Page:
After two failed marriages, Allen's relationship with Diane Keaton inspired his first serious film, Annie Hall, which won the Best Picture Oscar in 1977. The disastrous split with Farrow occurred after she discovered "pornographic Polaroids" of her twenty-one-year-old adopted daughter Soon-Yi Previn in his apartment (he was fifty-seven at the time). Asked about the propriety of the relationship, his only explanation was, "The heart wants what it wants." He has since tried to rehabilitate his public image by making himself more accessible to the press and by allowing a documentary film crew to follow him on a tour of Europe with his Dixieland band, but for those who loved his early work, the Wood Man, alas, just isn't funny anymore.
With me, it's a genetic dissatisfaction with everything.
— Woody Allen
Daily life for this brilliant, courteous man seems to be a matter of endlessly fending off guilt, which settles on the balconies of his intellect like the pigeons on the terraces of his apartment.
— Penelope Gilliatt, The New Yorker
He has been called the modern version of Chaplin's Little Man, yanked into the Age of Anxiety. But that's only part of it. More than any contemporary performer, Allen has turned nervousness and insecurity into an art form. Beset by fears of death — remember him shopping for books on death while Annie Hall looks for books on cats? — he's not much more secure when it comes to sex, or the ability to believe that any pleasure can be more than fleeting, and in any case thoroughly undeserved.
— Jay Carr, The Boston Globe, March 5, 1989
Woody Allen didn't even buy sheets without talking to his psychiatrist. I know that several sessions went into his switch from polyester-satin to cotton.
— Mia Farrow, What Falls Away (1997)
If I were building a statue to Dr. Freud, and I were going to put it in New York, and the statue was going to be Freud in his office, it would be Woody Allen on the couch.
— Edward Koch, former mayor of New York
Background anxiety of everyday life.
See also free-floating anxiety.
Dubiousness; uncertainty; vagueness.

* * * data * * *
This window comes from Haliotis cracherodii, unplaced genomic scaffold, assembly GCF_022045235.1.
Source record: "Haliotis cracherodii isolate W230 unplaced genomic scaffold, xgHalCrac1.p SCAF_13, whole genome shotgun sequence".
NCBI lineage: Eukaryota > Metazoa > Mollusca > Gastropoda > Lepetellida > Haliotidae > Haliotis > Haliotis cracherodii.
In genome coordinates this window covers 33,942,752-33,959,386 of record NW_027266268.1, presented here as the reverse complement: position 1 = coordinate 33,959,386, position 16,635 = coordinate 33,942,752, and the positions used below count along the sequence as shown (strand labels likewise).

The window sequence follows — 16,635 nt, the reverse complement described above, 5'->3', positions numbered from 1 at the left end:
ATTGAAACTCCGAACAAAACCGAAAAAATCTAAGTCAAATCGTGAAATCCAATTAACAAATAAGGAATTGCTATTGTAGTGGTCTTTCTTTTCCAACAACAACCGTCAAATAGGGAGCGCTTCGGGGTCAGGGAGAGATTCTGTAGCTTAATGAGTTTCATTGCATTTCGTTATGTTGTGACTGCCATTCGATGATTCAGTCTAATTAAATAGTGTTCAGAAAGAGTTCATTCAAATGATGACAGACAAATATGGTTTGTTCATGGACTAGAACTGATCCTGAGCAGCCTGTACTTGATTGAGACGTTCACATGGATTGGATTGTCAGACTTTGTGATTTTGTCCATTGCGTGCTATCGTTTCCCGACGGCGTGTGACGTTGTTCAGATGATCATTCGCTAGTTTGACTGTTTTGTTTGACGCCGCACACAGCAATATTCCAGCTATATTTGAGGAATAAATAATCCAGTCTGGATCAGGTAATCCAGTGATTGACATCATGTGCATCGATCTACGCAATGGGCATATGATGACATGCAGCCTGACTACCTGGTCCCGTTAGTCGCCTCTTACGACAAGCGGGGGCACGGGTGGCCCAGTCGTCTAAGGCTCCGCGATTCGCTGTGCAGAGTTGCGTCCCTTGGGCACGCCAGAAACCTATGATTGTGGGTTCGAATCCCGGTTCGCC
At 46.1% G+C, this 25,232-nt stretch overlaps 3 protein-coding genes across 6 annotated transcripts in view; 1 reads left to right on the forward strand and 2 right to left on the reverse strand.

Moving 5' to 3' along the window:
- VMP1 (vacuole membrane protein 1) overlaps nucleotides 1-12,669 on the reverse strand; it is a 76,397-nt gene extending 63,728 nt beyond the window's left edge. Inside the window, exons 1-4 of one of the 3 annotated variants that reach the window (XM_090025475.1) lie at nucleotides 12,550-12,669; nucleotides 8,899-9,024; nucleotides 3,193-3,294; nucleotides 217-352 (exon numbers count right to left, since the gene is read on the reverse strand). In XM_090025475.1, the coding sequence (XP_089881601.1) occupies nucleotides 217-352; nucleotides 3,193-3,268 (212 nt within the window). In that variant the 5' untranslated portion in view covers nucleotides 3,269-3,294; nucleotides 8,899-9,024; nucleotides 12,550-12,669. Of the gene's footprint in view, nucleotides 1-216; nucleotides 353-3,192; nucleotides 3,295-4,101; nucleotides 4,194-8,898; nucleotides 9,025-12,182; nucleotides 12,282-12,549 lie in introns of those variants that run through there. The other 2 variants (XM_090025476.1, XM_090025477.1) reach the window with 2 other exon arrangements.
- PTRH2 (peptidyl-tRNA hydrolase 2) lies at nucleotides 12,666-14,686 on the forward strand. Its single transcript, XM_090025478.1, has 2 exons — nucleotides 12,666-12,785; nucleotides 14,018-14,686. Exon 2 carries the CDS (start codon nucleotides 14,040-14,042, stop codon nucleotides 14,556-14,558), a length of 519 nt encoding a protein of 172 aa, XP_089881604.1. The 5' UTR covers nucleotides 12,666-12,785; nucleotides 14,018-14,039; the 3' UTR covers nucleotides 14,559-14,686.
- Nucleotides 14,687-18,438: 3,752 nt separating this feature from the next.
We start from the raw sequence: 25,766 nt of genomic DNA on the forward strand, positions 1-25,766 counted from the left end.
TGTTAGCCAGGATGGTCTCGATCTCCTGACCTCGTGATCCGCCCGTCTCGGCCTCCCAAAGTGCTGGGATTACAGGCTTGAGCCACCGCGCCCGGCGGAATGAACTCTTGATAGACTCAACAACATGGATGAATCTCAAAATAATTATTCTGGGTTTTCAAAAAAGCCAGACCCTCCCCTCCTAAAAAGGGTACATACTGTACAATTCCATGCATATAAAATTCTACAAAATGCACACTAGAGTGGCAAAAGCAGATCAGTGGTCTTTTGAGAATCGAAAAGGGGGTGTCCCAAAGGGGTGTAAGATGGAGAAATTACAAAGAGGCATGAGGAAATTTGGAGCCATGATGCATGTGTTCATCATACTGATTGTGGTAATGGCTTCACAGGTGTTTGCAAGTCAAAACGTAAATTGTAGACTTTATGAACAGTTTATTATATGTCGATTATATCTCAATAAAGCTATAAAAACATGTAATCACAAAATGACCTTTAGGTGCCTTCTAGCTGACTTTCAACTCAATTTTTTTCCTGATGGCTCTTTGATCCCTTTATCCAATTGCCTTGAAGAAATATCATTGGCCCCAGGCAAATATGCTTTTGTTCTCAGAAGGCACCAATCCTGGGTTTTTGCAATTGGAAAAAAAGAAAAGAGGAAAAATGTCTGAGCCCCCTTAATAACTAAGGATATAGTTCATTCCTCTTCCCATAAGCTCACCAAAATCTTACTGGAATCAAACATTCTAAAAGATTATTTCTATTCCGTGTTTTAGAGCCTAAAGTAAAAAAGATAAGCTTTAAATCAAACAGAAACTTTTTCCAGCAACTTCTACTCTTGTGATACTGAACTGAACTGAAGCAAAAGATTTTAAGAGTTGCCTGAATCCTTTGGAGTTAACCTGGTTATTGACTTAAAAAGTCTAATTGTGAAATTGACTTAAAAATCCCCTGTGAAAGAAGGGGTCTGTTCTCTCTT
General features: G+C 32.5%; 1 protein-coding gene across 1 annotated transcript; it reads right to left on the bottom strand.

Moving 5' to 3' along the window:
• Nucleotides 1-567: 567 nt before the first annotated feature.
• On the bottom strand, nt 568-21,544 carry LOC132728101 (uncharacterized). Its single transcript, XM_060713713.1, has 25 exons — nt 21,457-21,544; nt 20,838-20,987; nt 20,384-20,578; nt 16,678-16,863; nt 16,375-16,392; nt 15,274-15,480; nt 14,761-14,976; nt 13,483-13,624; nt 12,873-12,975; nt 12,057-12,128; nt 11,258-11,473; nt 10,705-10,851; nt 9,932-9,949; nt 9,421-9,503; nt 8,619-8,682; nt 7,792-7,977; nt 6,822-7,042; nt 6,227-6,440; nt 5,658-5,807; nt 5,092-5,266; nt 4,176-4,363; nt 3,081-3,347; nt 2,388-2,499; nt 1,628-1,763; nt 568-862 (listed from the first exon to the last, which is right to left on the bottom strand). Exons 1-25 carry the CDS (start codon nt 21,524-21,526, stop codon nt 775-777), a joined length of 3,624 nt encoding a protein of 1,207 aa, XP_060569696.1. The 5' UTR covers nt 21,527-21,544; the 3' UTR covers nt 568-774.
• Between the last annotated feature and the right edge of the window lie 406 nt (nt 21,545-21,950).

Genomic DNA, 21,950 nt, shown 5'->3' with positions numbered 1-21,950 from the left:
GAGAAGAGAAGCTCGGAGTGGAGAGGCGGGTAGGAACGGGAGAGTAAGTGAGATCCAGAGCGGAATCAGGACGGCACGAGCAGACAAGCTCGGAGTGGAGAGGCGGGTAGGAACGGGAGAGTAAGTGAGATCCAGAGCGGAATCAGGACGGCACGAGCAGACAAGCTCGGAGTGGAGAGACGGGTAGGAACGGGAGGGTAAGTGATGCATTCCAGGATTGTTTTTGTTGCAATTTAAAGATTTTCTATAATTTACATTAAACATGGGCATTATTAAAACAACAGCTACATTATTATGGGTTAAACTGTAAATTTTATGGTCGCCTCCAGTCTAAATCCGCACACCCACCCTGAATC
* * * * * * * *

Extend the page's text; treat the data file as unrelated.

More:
Neurosis is the inability to tolerate ambiguity.
— Sigmund Freud
See also ambivalence, doubt.
ambivalence (formerly "confusion")
Coexistence of contradictory ideas, attitudes, or feelings, such as love and hate, toward a person, an object, or a situation, which may or may not be fully conscious.
I arise in the morning torn between a desire to improve the world and a desire to enjoy the world. This makes it hard to plan the day.
— E. B. White
Part of me suspects that I'm a loser, and the other part of me thinks I'm God Almighty.
— John Lennon
The test of a first-rate intelligence is the ability to hold two opposed ideas in the mind at the same time, and still retain the ability to function.
— F. Scott Fitzgerald, The Crack-Up (1945)
anal retentive personality (formerly "tidy")
One who is excessively meticulous and orderly. According to psychoanalytic theory, the anal retentive personality results from guilt and anxiety caused by early efforts to control bowel movements, which the child finds pleasurable. Go figure.
I'm full of fears and I do my best to avoid difficulties and any kind of complications. I like everything around me to be clear as crystal and completely calm. I don't want clouds overhead. I get a feeling of inner peace from a well-organized desk. When I take a bath, I put everything neatly back in place. You wouldn't even know I'd been in the bathroom. My passion for orderliness goes hand in hand with a strong revulsion toward complications.
— Alfred Hitchcock